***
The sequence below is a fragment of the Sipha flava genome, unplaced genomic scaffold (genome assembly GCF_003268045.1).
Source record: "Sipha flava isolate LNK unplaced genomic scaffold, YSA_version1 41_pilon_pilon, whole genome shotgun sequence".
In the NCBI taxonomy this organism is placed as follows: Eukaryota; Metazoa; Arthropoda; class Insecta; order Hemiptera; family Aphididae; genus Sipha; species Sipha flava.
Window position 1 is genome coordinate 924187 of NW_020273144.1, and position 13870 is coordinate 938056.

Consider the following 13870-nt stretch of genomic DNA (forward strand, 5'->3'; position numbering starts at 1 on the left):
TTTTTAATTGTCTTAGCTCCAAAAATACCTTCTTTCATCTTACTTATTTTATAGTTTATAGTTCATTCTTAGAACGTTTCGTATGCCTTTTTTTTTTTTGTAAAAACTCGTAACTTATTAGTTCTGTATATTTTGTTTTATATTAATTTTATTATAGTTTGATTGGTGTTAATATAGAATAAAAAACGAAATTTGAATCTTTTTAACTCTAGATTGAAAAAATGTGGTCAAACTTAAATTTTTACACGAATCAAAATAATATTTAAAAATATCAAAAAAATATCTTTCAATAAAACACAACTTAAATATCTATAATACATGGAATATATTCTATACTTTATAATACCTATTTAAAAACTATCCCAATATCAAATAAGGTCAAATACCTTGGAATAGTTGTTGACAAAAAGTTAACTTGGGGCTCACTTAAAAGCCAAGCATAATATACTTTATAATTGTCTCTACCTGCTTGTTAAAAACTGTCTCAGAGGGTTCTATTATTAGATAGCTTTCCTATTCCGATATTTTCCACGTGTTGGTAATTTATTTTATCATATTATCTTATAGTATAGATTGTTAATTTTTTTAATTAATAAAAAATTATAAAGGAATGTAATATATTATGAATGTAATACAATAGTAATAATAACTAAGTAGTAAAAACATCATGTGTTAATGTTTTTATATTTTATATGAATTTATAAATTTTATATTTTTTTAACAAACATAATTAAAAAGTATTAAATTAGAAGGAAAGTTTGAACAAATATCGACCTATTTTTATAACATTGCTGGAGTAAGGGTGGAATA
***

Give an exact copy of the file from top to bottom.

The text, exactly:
The sequence below is a fragment of the Sipha flava genome, unplaced genomic scaffold (genome assembly GCF_003268045.1).
Source record: "Sipha flava isolate LNK unplaced genomic scaffold, YSA_version1 41_pilon_pilon, whole genome shotgun sequence".
In the NCBI taxonomy this organism is placed as follows: Eukaryota; Metazoa; Arthropoda; class Insecta; order Hemiptera; family Aphididae; genus Sipha; species Sipha flava.
Window position 1 is genome coordinate 924187 of NW_020273144.1, and position 13870 is coordinate 938056.

Consider the following 13870-nt stretch of genomic DNA (forward strand, 5'->3'; position numbering starts at 1 on the left):
TTTTTAATTGTCTTAGCTCCAAAAATACCTTCTTTCATCTTACTTATTTTATAGTTTATAGTTCATTCTTAGAACGTTTCGTATGCCTTTTTTTTTTTTGTAAAAACTCGTAACTTATTAGTTCTGTATATTTTGTTTTATATTAATTTTATTATAGTTTGATTGGTGTTAATATAGAATAAAAAACGAAATTTGAATCTTTTTAACTCTAGATTGAAAAAATGTGGTCAAACTTAAATTTTTACACGAATCAAAATAATATTTAAAAATATCAAAAAAATATCTTTCAATAAAACACAACTTAAATATCTATAATACATGGAATATATTCTATACTTTATAATACCTATTTAAAAACTATCCCAATATCAAATAAGGTCAAATACCTTGGAATAGTTGTTGACAAAAAGTTAACTTGGGGCTCACTTAAAAGCCAAGCATAATATACTTTATAATTGTCTCTACCTGCTTGTTAAAAACTGTCTCAGAGGGTTCTATTATTAGATAGCTTTCCTATTCCGATATTTTCCACGTGTTGGTAATTTATTTTATCATATTATCTTATAGTATAGATTGTTAATTTTTTTAATTAATAAAAAATTATAAAGGAATGTAATATATTATGAATGTAATACAATAGTAATAATAACTAAGTAGTAAAAACATCATGTGTTAATGTTTTTATATTTTATATGAATTTATAAATTTTATATTTTTTTAACAAACATAATTAAAAAGTATTAAATTAGAAGGAAAGTTTGAACAAATATCGACCTATTTTTATAACATTGCTGGAGTAAGGGTGGAATA